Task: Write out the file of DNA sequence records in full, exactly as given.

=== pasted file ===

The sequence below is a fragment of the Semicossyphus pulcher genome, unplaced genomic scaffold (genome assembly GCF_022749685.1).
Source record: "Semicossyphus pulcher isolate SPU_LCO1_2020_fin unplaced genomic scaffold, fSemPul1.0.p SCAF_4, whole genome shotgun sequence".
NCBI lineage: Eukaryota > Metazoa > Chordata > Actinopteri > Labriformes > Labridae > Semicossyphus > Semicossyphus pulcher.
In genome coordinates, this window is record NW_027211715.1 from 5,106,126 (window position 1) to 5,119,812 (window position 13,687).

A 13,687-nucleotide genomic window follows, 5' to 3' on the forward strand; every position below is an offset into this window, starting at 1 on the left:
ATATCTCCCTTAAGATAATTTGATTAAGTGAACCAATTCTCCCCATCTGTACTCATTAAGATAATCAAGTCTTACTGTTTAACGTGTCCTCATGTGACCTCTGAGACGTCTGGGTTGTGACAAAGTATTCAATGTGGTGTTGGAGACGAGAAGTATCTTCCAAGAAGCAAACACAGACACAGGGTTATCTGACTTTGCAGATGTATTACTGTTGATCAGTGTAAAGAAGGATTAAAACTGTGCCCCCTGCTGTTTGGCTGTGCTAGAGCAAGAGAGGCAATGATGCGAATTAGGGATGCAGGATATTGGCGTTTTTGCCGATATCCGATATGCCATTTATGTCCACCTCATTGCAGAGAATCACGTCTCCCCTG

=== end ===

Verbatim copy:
The sequence below is a fragment of the Semicossyphus pulcher genome, unplaced genomic scaffold (genome assembly GCF_022749685.1).
Source record: "Semicossyphus pulcher isolate SPU_LCO1_2020_fin unplaced genomic scaffold, fSemPul1.0.p SCAF_4, whole genome shotgun sequence".
NCBI lineage: Eukaryota > Metazoa > Chordata > Actinopteri > Labriformes > Labridae > Semicossyphus > Semicossyphus pulcher.
In genome coordinates, this window is record NW_027211715.1 from 5,106,126 (window position 1) to 5,119,812 (window position 13,687).

A 13,687-nucleotide genomic window follows, 5' to 3' on the forward strand; every position below is an offset into this window, starting at 1 on the left:
ATATCTCCCTTAAGATAATTTGATTAAGTGAACCAATTCTCCCCATCTGTACTCATTAAGATAATCAAGTCTTACTGTTTAACGTGTCCTCATGTGACCTCTGAGACGTCTGGGTTGTGACAAAGTATTCAATGTGGTGTTGGAGACGAGAAGTATCTTCCAAGAAGCAAACACAGACACAGGGTTATCTGACTTTGCAGATGTATTACTGTTGATCAGTGTAAAGAAGGATTAAAACTGTGCCCCCTGCTGTTTGGCTGTGCTAGAGCAAGAGAGGCAATGATGCGAATTAGGGATGCAGGATATTGGCGTTTTTGCCGATATCCGATATGCCATTTATGTCCACCTCATTGCAGAGAATCACGTCTCCCCTG